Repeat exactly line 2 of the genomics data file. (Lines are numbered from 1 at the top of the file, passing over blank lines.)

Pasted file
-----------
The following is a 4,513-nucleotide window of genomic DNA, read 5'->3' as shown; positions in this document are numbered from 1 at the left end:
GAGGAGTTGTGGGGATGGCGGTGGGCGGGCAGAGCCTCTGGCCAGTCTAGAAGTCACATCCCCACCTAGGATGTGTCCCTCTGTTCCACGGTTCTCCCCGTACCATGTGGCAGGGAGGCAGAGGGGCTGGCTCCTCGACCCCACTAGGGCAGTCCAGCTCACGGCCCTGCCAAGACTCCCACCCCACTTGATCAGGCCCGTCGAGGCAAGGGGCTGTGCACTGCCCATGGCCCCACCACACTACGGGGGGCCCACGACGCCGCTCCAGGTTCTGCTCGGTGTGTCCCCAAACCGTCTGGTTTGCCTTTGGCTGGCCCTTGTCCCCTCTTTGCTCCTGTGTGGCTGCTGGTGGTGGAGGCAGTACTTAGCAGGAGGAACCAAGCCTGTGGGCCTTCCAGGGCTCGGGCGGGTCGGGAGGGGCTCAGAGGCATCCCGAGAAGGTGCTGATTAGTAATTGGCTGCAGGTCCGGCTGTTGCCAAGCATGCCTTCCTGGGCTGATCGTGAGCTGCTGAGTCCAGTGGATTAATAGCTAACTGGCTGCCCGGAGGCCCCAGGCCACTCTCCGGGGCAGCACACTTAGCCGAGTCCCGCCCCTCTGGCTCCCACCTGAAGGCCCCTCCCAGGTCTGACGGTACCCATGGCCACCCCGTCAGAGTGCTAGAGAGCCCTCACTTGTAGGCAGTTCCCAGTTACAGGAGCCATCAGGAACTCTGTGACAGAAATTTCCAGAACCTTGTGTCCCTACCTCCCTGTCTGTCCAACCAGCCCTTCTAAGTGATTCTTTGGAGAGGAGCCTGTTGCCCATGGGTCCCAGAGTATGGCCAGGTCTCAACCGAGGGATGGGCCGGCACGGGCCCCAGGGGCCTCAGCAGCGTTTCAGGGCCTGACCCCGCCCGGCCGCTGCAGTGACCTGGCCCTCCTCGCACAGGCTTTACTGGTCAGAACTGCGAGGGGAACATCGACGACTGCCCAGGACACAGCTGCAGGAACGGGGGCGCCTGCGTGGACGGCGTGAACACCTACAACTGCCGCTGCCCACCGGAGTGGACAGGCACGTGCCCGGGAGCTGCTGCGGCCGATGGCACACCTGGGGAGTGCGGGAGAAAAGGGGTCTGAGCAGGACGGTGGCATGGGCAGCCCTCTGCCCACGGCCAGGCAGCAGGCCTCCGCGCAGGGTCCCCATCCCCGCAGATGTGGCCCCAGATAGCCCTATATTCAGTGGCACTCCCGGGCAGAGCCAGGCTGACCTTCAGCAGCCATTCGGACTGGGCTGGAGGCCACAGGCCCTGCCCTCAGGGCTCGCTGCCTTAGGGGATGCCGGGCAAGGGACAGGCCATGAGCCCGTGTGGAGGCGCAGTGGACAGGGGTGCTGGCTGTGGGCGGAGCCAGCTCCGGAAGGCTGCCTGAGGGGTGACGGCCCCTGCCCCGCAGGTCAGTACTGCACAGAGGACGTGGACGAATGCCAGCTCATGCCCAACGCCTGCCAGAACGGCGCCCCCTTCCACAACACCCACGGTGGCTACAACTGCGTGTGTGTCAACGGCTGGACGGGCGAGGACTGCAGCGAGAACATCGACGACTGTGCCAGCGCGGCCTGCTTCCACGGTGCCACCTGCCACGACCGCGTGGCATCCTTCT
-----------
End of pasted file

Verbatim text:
GAGGAGTTGTGGGGATGGCGGTGGGCGGGCAGAGCCTCTGGCCAGTCTAGAAGTCACATCCCCACCTAGGATGTGTCCCTCTGTTCCACGGTTCTCCCCGTACCATGTGGCAGGGAGGCAGAGGGGCTGGCTCCTCGACCCCACTAGGGCAGTCCAGCTCACGGCCCTGCCAAGACTCCCACCCCACTTGATCAGGCCCGTCGAGGCAAGGGGCTGTGCACTGCCCATGGCCCCACCACACTACGGGGGGCCCACGACGCCGCTCCAGGTTCTGCTCGGTGTGTCCCCAAACCGTCTGGTTTGCCTTTGGCTGGCCCTTGTCCCCTCTTTGCTCCTGTGTGGCTGCTGGTGGTGGAGGCAGTACTTAGCAGGAGGAACCAAGCCTGTGGGCCTTCCAGGGCTCGGGCGGGTCGGGAGGGGCTCAGAGGCATCCCGAGAAGGTGCTGATTAGTAATTGGCTGCAGGTCCGGCTGTTGCCAAGCATGCCTTCCTGGGCTGATCGTGAGCTGCTGAGTCCAGTGGATTAATAGCTAACTGGCTGCCCGGAGGCCCCAGGCCACTCTCCGGGGCAGCACACTTAGCCGAGTCCCGCCCCTCTGGCTCCCACCTGAAGGCCCCTCCCAGGTCTGACGGTACCCATGGCCACCCCGTCAGAGTGCTAGAGAGCCCTCACTTGTAGGCAGTTCCCAGTTACAGGAGCCATCAGGAACTCTGTGACAGAAATTTCCAGAACCTTGTGTCCCTACCTCCCTGTCTGTCCAACCAGCCCTTCTAAGTGATTCTTTGGAGAGGAGCCTGTTGCCCATGGGTCCCAGAGTATGGCCAGGTCTCAACCGAGGGATGGGCCGGCACGGGCCCCAGGGGCCTCAGCAGCGTTTCAGGGCCTGACCCCGCCCGGCCGCTGCAGTGACCTGGCCCTCCTCGCACAGGCTTTACTGGTCAGAACTGCGAGGGGAACATCGACGACTGCCCAGGACACAGCTGCAGGAACGGGGGCGCCTGCGTGGACGGCGTGAACACCTACAACTGCCGCTGCCCACCGGAGTGGACAGGCACGTGCCCGGGAGCTGCTGCGGCCGATGGCACACCTGGGGAGTGCGGGAGAAAAGGGGTCTGAGCAGGACGGTGGCATGGGCAGCCCTCTGCCCACGGCCAGGCAGCAGGCCTCCGCGCAGGGTCCCCATCCCCGCAGATGTGGCCCCAGATAGCCCTATATTCAGTGGCACTCCCGGGCAGAGCCAGGCTGACCTTCAGCAGCCATTCGGACTGGGCTGGAGGCCACAGGCCCTGCCCTCAGGGCTCGCTGCCTTAGGGGATGCCGGGCAAGGGACAGGCCATGAGCCCGTGTGGAGGCGCAGTGGACAGGGGTGCTGGCTGTGGGCGGAGCCAGCTCCGGAAGGCTGCCTGAGGGGTGACGGCCCCTGCCCCGCAGGTCAGTACTGCACAGAGGACGTGGACGAATGCCAGCTCATGCCCAACGCCTGCCAGAACGGCGCCCCCTTCCACAACACCCACGGTGGCTACAACTGCGTGTGTGTCAACGGCTGGACGGGCGAGGACTGCAGCGAGAACATCGACGACTGTGCCAGCGCGGCCTGCTTCCACGGTGCCACCTGCCACGACCGCGTGGCATCCTTCT